Posted on February 25, 2019

John Muir High Students Walk out of Class in Protest of Ban on Durags

Chris Lindahl, Pasadena Star-News, February 20, 2019

Students at Pasadena’s John Muir High School walked out of class Wednesday morning to protest a school policy that prohibits wearing durags.

The students say the ban on durags exists because administrators believe they’re associated with gangs. But for the students, the head coverings are an important part of black culture often used to create and preserve a hairstyle known as waves.

If a young black man wears a durag, it doesn’t mean he’s involved in criminal activity, they said.

It’s true students aren’t allowed to wear durags, Principal Lawton Gray said, but he challenged the students’ assertion that the ban comes from associations between gang culture and durags.

“The administration’s feeling is that, once again, durags are not to be worn at school,” he said in an interview. “It does not have to do with gang affiliation. It has to do with the values we have for how we present ourselves at school.”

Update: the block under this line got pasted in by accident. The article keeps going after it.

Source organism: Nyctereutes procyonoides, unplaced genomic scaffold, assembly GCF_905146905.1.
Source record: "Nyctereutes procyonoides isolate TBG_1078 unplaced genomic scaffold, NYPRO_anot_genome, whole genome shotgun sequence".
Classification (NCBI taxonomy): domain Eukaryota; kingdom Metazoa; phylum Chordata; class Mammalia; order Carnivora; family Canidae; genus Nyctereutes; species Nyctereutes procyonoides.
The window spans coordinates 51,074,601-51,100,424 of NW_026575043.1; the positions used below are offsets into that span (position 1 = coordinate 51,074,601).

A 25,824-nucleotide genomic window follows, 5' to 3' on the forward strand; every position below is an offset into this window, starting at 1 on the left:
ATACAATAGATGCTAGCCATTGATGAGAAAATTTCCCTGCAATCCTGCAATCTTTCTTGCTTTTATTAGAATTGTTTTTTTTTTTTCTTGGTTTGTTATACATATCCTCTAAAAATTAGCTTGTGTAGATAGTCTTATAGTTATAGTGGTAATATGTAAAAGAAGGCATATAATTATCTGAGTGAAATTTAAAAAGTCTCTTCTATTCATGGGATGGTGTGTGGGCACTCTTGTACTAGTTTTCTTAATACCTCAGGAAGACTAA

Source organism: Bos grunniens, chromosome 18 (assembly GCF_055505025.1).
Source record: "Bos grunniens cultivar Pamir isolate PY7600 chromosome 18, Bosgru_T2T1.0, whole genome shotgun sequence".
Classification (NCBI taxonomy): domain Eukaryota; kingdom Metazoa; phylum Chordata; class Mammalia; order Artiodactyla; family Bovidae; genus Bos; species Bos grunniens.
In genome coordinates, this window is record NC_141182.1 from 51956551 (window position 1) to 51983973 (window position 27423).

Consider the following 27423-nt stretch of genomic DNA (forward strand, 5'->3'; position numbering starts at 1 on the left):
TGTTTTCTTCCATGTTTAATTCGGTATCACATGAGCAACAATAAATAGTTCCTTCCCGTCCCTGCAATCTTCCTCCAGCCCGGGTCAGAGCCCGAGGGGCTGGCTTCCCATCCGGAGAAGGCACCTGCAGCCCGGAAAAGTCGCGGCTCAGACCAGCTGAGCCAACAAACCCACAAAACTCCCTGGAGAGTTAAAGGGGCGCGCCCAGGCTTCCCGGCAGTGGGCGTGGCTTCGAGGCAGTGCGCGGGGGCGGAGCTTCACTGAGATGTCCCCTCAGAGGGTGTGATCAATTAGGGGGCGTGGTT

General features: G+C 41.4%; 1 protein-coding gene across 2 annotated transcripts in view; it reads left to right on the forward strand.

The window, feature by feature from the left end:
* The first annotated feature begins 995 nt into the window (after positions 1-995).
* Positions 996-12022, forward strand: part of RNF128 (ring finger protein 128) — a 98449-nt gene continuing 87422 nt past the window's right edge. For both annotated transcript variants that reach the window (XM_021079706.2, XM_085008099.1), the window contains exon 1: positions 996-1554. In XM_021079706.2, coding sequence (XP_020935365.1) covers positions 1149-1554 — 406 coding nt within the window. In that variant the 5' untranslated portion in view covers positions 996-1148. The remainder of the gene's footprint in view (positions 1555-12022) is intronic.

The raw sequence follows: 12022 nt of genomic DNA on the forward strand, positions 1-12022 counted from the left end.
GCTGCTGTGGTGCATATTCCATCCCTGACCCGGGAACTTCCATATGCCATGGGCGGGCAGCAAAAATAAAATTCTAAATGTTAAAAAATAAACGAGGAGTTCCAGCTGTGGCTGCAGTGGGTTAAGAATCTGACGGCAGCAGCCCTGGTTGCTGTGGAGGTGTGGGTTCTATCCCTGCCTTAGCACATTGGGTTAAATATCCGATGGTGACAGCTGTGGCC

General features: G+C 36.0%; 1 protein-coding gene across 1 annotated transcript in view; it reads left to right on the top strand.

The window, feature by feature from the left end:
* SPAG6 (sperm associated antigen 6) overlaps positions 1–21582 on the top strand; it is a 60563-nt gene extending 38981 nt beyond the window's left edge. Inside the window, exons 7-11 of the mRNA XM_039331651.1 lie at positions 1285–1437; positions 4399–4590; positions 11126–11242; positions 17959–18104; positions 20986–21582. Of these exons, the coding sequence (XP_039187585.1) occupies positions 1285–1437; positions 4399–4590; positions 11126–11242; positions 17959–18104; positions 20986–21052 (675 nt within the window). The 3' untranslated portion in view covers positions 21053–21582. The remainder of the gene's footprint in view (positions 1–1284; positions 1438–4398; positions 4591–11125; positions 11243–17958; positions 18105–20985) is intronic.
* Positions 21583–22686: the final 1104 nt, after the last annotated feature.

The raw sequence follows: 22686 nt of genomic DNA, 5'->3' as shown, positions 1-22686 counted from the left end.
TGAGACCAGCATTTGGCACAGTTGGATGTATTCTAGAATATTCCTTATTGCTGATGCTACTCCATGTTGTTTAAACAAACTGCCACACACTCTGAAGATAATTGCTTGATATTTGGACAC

Gray, who attended John Muir, said he wore a durag, also known as a wave cap, as a teen. But the time to wear a durag to protect waves is when you’re asleep, he said.

The Pasadena Unified dress code stipulates that “hats, caps and other head coverings shall not be worn indoors.” {snip}

The specific district-level policy against gang-related apparel stipulates that schools may prohibit “apparel that reasonably could be determined to threaten the health and safety of the school environment if it were worn or displayed on a school campus,” but it does not ban specific items of clothing.


More than 100 people walked out around 9:30 a.m., chanting, “I am not dangerous” and conducting a “wave check” — where students, phone cameras in hand, would gather around a student with waves and check out his flattened-out curls.

“Is this gang violence right here?” one protester asked the crowd. “No!”

Student Felicia Davis said wearing durags is not a violent act.

“They’re trying to take away who we are — our culture,” she said. “It is them trying to cleanse our ethnic beauty.”


The students said a double-standard exists in the school’s policies: Women are allowed to wear headscarves despite the ban on a similar accessory for men. {snip}